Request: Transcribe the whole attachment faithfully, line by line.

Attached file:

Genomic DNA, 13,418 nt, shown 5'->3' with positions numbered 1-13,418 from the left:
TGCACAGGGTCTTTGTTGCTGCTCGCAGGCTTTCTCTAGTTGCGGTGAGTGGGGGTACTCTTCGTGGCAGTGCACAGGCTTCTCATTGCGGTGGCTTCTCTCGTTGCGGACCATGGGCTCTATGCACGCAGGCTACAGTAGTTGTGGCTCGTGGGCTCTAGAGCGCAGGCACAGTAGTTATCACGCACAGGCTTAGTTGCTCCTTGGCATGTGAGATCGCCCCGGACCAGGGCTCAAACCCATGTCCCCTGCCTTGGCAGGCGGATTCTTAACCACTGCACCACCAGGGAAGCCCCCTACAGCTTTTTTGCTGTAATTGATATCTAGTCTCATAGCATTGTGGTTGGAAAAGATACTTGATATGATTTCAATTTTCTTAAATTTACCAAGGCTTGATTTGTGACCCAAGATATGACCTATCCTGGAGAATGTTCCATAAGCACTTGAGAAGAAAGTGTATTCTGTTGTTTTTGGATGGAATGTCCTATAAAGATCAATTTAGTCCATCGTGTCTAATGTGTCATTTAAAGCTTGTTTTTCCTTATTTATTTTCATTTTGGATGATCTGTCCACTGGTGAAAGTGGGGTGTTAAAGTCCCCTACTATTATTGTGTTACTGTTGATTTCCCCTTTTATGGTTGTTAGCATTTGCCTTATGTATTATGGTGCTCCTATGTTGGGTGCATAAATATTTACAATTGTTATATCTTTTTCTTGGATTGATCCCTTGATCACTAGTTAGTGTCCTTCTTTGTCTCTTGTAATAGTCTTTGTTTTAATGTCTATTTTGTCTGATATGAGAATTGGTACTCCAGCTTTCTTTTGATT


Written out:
Genomic DNA, 13,418 nt, shown 5'->3' with positions numbered 1-13,418 from the left:
TGCACAGGGTCTTTGTTGCTGCTCGCAGGCTTTCTCTAGTTGCGGTGAGTGGGGGTACTCTTCGTGGCAGTGCACAGGCTTCTCATTGCGGTGGCTTCTCTCGTTGCGGACCATGGGCTCTATGCACGCAGGCTACAGTAGTTGTGGCTCGTGGGCTCTAGAGCGCAGGCACAGTAGTTATCACGCACAGGCTTAGTTGCTCCTTGGCATGTGAGATCGCCCCGGACCAGGGCTCAAACCCATGTCCCCTGCCTTGGCAGGCGGATTCTTAACCACTGCACCACCAGGGAAGCCCCCTACAGCTTTTTTGCTGTAATTGATATCTAGTCTCATAGCATTGTGGTTGGAAAAGATACTTGATATGATTTCAATTTTCTTAAATTTACCAAGGCTTGATTTGTGACCCAAGATATGACCTATCCTGGAGAATGTTCCATAAGCACTTGAGAAGAAAGTGTATTCTGTTGTTTTTGGATGGAATGTCCTATAAAGATCAATTTAGTCCATCGTGTCTAATGTGTCATTTAAAGCTTGTTTTTCCTTATTTATTTTCATTTTGGATGATCTGTCCACTGGTGAAAGTGGGGTGTTAAAGTCCCCTACTATTATTGTGTTACTGTTGATTTCCCCTTTTATGGTTGTTAGCATTTGCCTTATGTATTATGGTGCTCCTATGTTGGGTGCATAAATATTTACAATTGTTATATCTTTTTCTTGGATTGATCCCTTGATCACTAGTTAGTGTCCTTCTTTGTCTCTTGTAATAGTCTTTGTTTTAATGTCTATTTTGTCTGATATGAGAATTGGTACTCCAGCTTTCTTTTGATT